Core-edge SAN switch architecture
How should you connect your SAN? There are a variety of ways, and this tip discusses one of the more complex of them. This is a follow on to our previous tips on cascaded and meshed SAN switch architectures.
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The third major architecture for a multiple switch SAN is core-edge. Bill Peldzus, the storage consulting marketing manager at Imation's (www.imation.com)Storage Professional Services Group, says that a core-edge architecture relies on layers of switches with at least two switches in the middle layer (for redundancy) and all the switches connecting to the switches in the next layer up or down. "This is incredibly scalable and gives good performance when you understand where to place your servers and your storage," Peldzus says.
However, a core-edge architecture is expensive because it uses so many switches. Further, the switches in the middle ('core') of the fabric are often directors, which are more capable and cost more than the switches at the outer layers (the 'edge' of the network.)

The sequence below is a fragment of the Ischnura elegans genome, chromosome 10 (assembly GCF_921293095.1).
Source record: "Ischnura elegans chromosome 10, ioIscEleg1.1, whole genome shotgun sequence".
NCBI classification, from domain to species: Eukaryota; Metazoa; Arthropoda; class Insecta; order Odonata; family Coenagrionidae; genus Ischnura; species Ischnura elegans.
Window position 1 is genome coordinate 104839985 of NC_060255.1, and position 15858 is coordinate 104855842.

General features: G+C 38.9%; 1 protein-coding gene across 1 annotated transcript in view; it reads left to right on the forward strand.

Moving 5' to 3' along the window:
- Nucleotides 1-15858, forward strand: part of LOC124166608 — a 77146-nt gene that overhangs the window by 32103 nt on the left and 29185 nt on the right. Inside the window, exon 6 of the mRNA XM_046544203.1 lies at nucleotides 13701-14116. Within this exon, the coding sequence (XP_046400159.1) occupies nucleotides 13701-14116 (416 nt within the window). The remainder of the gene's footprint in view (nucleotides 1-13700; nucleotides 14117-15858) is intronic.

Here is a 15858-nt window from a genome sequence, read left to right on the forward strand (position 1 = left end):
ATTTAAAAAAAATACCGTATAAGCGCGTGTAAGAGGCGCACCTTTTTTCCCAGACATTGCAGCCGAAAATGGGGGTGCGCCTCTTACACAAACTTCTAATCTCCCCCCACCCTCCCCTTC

One important consideration, Peldzus says, is how the storage and servers are arranged. In general you do not want to put all the storage on one layer and all the servers on another because that increases the average number of switches data must travel through ('hops') to reach its destination, which will decrease overall data throughput.
Rick Cook has been writing about mass storage since the days when the term meant an 80K floppy disk. The computers he learned on used ferrite cores and magnetic drums. For the last twenty years he has been a freelance writer specializing in storage and other computer issues.
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Storage Area Networks: Designing and Implementing a Mass Storage System, 1/e
by Ralph Thornburgh and Barry Schoenborn
Online Price: $39.99
Publisher Name: Prentice Hall
Date published: September 2000
Whether you're considering a SAN for the first time, or you want a comprehensive management reference for the SAN you've already invested in, this book offers the insights, techniques, and guidance you need right now.
This was first published in September 2001